Distance learning at Manchester has developed from an initial correspondence format to today’s digitally delivered programme which draws on state-of-the-art pedagogic technology still in development when the University first went online with the Certificate course in 2004.
In February 2012, Dr. Tyldesley announced the latest in the University’s impressive portfolio of online courses. The Diploma in Egyptology is set to receive its first intake of students in October; some (not all) will be tech-savvy graduates of previous Tyldesley-designed distance Egyptology. Recently, this busy academic took some time out to discuss Manchester’s pioneering online Egyptology programmes:
Please tell us about the new Diploma course and why it is so unique.
JT: I am really quite pathetically excited about the new Diploma course. It is a two year course which serves as an extension to our well-established Certificate in Egyptology. It carries 120 credits, so that a student who has passed both the Certificate and the Diploma will have 240 credits in total (120 from the Certificate at Level 1 and 120 from the Diploma at Level 2). It is unique because it is taught entirely on-line through a mixture of written material, lectures and activities. It is, as far as I know, the only university Egyptology Diploma to be taught in this way.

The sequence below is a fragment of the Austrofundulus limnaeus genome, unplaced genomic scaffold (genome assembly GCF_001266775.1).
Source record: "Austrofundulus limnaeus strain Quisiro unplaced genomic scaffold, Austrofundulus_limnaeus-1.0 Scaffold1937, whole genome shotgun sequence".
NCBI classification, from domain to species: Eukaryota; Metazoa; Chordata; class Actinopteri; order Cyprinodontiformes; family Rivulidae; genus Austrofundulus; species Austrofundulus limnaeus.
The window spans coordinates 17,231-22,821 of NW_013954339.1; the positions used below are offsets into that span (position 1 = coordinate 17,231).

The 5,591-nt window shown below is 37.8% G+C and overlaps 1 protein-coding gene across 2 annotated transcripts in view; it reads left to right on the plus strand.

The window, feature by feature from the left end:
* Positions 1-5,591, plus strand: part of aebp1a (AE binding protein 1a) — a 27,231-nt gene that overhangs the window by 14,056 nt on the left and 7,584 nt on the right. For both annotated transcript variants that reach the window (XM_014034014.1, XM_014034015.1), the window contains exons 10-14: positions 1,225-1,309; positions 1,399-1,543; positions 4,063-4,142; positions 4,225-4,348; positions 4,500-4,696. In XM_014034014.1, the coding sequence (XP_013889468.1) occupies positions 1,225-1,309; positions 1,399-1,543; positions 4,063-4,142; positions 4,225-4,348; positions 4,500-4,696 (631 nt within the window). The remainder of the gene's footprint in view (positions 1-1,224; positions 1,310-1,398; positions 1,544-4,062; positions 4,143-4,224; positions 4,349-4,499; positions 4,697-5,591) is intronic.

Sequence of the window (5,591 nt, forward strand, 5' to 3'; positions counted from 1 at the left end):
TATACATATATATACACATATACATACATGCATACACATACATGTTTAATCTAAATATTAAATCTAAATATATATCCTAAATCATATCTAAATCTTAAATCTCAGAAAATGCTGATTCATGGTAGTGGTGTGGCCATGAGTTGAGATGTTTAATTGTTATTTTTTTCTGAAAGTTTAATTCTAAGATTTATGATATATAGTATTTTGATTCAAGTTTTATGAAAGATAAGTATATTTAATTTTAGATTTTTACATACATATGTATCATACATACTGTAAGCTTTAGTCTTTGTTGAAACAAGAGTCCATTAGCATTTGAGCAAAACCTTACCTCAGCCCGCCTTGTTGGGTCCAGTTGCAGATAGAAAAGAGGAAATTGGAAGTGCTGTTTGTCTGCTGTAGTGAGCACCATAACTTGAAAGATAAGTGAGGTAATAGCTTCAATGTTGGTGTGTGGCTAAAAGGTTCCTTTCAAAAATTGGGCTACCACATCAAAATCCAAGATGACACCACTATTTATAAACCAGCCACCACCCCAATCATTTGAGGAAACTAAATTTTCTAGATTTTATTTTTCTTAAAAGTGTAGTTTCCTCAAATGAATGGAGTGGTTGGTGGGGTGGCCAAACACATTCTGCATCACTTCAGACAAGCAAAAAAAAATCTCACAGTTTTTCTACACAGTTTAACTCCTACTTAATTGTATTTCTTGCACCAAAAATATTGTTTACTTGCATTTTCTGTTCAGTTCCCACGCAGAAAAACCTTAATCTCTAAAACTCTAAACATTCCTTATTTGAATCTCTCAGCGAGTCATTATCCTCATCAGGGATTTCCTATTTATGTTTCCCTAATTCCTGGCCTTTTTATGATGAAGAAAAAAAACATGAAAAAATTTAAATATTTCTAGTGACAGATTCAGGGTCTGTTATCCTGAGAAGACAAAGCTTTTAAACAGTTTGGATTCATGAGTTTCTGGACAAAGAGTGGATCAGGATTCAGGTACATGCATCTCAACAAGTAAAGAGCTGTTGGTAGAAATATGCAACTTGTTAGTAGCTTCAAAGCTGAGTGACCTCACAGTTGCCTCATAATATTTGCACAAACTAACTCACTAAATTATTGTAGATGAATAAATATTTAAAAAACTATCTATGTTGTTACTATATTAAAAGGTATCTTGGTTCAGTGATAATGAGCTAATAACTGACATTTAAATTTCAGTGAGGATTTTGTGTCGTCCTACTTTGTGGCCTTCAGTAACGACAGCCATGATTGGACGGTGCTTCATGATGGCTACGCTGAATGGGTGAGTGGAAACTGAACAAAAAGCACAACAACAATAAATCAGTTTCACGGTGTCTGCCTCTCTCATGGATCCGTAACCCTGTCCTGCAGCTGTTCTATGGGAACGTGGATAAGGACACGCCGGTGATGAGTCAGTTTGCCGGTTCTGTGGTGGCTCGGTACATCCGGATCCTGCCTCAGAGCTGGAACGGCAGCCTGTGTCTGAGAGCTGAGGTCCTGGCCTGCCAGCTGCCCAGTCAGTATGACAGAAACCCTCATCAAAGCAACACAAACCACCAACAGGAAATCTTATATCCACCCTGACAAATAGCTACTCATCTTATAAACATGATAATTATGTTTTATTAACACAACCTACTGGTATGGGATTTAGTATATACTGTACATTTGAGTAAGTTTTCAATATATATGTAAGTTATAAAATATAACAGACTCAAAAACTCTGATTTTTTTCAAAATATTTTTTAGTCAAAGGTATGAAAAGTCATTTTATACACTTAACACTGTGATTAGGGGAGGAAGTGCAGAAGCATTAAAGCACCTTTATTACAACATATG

What persuaded Manchester to run a distance Diploma course in Egyptology when no other UK university has taken that decision?
JT: Manchester University is committed to developing the Diploma to build on the success and staff expertise of the Certificate course. However, I feel that the sheer enthusiasm of the Manchester students, past, present and future, has played an extremely important role in its development. Without their backing and constructive comments the Diploma would have remained an unachievable dream.
What would you describe as the most challenging and rewarding aspects of distance teaching and learning from both the tutor and student perspectives?
JT: Before I started teaching distance learning, I imagined that the most challenging aspect would be the isolation. I thought that it might be difficult to achieve the sense of belonging to a community that one gets (as both student and lecturer) from face-to-face teaching. I was very wrong. I now realise that it is possible to develop a huge sense of community spirit, uniting people separated by many miles and several generations. The enthusiasm of our students, and their varying expertise, never ceases to amaze me. In fact I now run a Facebook group for ex-students who are reluctant to leave Manchester and each other.